PD-1 targeting in cancer immunotherapy


  • Robert Ferris MD, PhD

Division of Head and Neck Surgery, Cancer Immunology Program University of Pittsburgh Cancer Institute, 5117 Centre Ave, Hillman Research Wing, Room 2.26b, Pittsburgh, PA 15213. E-mail: ferrisrl@upmc.edu Fax: (412) 623-4840


This Web-only perspective commentary discusses a new class of monoclonal antibodies that have garnered tremendous enthusiasm within the field of cancer immunotherapy, which has previously been hampered by complex, cumbersome agents and cells; individualized and laborious preparations; and questionable clinical efficacy.

Cancer immunotherapy has been hampered by complex, cumbersome agents and cells; individualized and laborious preparations; and questionable clinical efficacy. Recent reports of a new class of monoclonal antibodies (MoAbs) have garnered tremendous enthusiasm for the field, based on the interruption of suppressive signals that are delivered to the adaptive immune system and the demonstration of clinical efficacy within the setting of off-the-shelf systemic immunotherapy. These “checkpoint” receptor inhibitors such as anti-programmed cell death protein 1 (PD-1/PD-L1) block inhibitory receptor signaling in T cells from a variety of cancers and widen the vista for the accelerated development of this emerging modality of cancer therapy.

Tumor-infiltrating lymphocytes (TILs) are major effector cells in the dynamic host immune responses to tumor-associated antigens (TAs) within the tumor microenvironment (TME).[1] However, the TME constitutes a potentially hostile milieu, which may induce T-cell dysfunction to avoid immune cell attack, thus permitting tumor progression.[2] One of the mechanisms of tumor-induced inhibition of TILs involves a receptor-ligand interaction in which cytolytic activity is determined by inhibitory signaling generated by immune checkpoint inhibitory receptors such as PD-1. The family of T-cell inhibitory receptors[3] limits T-cell functions by negatively regulating signals in immune cells (eg, T cells and natural killer cells), including activating signals mediated by the T cell receptor (TCR).[8] Our emerging understanding of translational tumor immunology has indicated that effective antitumor immunity can be achieved using MoAbs to block these inhibitory receptors, including anticytotoxic T lymphocyte antigen-4 (CTLA-4) (targeted by the MoAb ipilimumab, which has been newly approved by the US Food and Drug Administration), as well as the recently reported PD-1 pathway–blocking MoAb.[9, 10] Studies have demonstrated that this T-cell functional impairment can be restored through the blockade of these inhibitory receptors,[5] leading to the clinical efficacy that has been observed recently.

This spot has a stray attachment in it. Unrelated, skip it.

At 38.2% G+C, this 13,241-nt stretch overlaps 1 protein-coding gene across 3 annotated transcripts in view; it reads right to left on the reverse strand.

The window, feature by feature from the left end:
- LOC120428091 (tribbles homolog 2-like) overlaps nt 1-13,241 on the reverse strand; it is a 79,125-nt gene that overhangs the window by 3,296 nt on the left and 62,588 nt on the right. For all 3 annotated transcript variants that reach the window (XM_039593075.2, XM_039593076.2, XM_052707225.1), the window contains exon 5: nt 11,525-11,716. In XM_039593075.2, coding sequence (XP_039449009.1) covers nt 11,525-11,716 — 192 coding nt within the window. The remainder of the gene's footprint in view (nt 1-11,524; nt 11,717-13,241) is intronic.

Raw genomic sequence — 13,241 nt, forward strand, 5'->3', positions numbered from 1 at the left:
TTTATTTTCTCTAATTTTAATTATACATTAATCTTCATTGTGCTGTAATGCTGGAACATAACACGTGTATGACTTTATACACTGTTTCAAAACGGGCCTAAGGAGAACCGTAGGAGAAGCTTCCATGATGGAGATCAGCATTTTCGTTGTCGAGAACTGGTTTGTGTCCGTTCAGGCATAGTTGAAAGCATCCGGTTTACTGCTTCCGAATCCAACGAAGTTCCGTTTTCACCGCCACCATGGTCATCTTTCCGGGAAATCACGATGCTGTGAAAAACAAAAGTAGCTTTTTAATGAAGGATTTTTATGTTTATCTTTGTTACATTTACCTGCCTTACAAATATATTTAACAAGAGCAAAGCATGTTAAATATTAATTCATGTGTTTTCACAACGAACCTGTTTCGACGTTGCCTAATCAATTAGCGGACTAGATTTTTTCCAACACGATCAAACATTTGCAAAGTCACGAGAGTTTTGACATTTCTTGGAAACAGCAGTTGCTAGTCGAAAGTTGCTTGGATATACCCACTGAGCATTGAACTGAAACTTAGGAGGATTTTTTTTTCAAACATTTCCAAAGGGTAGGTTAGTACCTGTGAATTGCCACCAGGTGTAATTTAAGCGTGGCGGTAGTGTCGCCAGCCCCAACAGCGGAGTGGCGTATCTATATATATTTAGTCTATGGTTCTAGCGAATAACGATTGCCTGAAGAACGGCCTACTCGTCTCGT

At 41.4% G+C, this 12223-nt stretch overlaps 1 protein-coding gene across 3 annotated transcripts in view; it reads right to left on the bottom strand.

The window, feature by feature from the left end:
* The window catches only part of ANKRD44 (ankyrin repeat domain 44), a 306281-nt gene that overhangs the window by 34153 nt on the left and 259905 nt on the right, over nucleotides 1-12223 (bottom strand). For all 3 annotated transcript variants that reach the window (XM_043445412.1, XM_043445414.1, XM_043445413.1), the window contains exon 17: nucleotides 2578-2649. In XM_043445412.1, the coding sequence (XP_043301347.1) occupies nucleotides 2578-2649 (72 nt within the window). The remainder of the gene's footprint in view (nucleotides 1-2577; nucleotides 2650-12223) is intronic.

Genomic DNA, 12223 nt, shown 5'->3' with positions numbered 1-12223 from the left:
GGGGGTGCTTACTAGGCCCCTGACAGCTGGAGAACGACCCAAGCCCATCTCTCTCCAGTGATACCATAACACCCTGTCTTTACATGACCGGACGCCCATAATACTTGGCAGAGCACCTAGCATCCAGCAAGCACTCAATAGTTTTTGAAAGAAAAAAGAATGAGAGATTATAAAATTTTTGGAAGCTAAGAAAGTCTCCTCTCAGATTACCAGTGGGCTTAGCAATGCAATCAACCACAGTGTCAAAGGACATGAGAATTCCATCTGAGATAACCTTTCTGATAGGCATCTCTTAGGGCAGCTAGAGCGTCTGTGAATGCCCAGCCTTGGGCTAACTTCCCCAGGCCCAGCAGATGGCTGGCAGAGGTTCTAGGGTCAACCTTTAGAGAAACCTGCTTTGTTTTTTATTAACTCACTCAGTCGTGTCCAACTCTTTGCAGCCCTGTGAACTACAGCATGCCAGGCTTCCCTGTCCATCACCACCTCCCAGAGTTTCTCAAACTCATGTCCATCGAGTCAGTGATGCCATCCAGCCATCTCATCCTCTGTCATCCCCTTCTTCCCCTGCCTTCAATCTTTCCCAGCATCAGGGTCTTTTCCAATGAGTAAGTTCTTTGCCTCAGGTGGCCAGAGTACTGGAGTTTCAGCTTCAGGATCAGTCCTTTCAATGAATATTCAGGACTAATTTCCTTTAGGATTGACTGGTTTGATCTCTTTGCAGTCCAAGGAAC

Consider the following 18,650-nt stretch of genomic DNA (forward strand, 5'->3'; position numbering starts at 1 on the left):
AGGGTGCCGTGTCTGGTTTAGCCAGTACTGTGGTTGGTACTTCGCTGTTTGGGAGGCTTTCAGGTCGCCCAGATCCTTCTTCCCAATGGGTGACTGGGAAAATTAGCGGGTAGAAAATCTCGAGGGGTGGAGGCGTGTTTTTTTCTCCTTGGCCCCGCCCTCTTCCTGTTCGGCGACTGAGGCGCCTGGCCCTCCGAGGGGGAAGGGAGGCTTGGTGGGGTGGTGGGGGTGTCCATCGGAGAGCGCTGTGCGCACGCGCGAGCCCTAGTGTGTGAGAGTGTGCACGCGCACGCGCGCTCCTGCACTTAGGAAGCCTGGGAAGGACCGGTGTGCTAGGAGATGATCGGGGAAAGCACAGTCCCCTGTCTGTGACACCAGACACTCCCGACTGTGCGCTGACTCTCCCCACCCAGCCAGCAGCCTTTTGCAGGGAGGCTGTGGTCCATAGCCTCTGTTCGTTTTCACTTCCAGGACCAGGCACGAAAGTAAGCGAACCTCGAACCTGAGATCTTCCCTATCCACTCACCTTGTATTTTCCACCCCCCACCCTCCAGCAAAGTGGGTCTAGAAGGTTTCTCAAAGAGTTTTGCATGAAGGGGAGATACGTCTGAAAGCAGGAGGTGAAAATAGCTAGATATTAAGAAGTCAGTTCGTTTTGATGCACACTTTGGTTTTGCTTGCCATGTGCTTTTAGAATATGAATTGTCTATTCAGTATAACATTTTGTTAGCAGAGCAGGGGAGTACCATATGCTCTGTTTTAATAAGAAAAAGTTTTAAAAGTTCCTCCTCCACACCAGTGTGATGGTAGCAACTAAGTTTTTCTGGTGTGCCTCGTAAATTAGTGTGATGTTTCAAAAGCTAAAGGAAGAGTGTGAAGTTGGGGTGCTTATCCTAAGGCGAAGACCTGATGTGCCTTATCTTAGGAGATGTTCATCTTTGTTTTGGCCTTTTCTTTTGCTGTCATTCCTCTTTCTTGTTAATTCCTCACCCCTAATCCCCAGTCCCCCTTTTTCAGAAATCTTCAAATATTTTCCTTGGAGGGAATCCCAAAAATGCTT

Several lines of preclinical evidence also have demonstrated that PD-1 expression inhibits the activity of cluster of differentiation (CD)8+ T cells in chronic viral infections, including the human immunodeficiency virus, hepatitis C virus, and hepatitis B virus.[11] Moreover, recent studies have highlighted that in the TME, in which chronic inflammatory conditions including dynamic tumor antigen presentation either by tumor- and antigen-presenting cells and various inflammatory cytokine release occur, immune checkpoint inhibitory receptors such as CTLA-4, PD-1, and T cell immunoglobulin mucin-3 (TIM-3) are upregulated and impair antitumor functions of TIL.[14] Collectively, these results suggest that chronic exposure of antigens and inflammation are involved in the expression of immune checkpoint inhibitory receptors on T cells, forming functionally exhausted T cells.

PD-1 expression on T cells normally represents a protective effect to reduce damage to uninvolved normal tissue during acute immune responses and therefore provides a mechanism of escape when tumor cells become capable of expressing PD-L1 and thus exert an immunosuppressive effect to “turn off” the antitumor activity of TA-specific T lymphocytes (Figure 1). Based on the temporal and phenotypic differences in this inhibitory/checkpoint receptor:ligand pair the subsets of T lymphocytes that are reactivated when disruptive therapeutic MoAbs are used would be expected, including variability in the immune toxicities (generation of autoimmune reactions) to normal, uninvolved, nonmalignant tissues. Expression patterns of PD-L2 are being studied.